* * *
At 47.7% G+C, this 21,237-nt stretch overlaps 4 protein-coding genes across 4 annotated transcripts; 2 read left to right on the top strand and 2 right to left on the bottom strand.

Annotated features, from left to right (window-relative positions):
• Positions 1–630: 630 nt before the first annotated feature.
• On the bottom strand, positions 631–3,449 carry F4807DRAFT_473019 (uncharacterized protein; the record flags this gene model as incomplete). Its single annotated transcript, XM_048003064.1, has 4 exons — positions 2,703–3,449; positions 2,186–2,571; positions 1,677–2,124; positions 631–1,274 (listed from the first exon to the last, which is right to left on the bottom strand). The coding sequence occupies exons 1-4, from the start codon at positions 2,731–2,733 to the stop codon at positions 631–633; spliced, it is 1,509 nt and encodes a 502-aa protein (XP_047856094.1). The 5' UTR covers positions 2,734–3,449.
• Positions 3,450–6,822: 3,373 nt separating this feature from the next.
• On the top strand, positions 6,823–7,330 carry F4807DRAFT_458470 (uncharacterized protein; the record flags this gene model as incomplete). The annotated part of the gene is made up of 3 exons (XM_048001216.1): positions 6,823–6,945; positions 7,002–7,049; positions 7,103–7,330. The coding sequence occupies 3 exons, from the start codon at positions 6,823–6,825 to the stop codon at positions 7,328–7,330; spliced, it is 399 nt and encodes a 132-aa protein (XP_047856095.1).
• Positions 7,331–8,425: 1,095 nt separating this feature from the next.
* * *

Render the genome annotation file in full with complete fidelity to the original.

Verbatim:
At 47.7% G+C, this 21,237-nt stretch overlaps 4 protein-coding genes across 4 annotated transcripts; 2 read left to right on the top strand and 2 right to left on the bottom strand.

Annotated features, from left to right (window-relative positions):
• Positions 1–630: 630 nt before the first annotated feature.
• On the bottom strand, positions 631–3,449 carry F4807DRAFT_473019 (uncharacterized protein; the record flags this gene model as incomplete). Its single annotated transcript, XM_048003064.1, has 4 exons — positions 2,703–3,449; positions 2,186–2,571; positions 1,677–2,124; positions 631–1,274 (listed from the first exon to the last, which is right to left on the bottom strand). The coding sequence occupies exons 1-4, from the start codon at positions 2,731–2,733 to the stop codon at positions 631–633; spliced, it is 1,509 nt and encodes a 502-aa protein (XP_047856094.1). The 5' UTR covers positions 2,734–3,449.
• Positions 3,450–6,822: 3,373 nt separating this feature from the next.
• On the top strand, positions 6,823–7,330 carry F4807DRAFT_458470 (uncharacterized protein; the record flags this gene model as incomplete). The annotated part of the gene is made up of 3 exons (XM_048001216.1): positions 6,823–6,945; positions 7,002–7,049; positions 7,103–7,330. The coding sequence occupies 3 exons, from the start codon at positions 6,823–6,825 to the stop codon at positions 7,328–7,330; spliced, it is 399 nt and encodes a 132-aa protein (XP_047856095.1).
• Positions 7,331–8,425: 1,095 nt separating this feature from the next.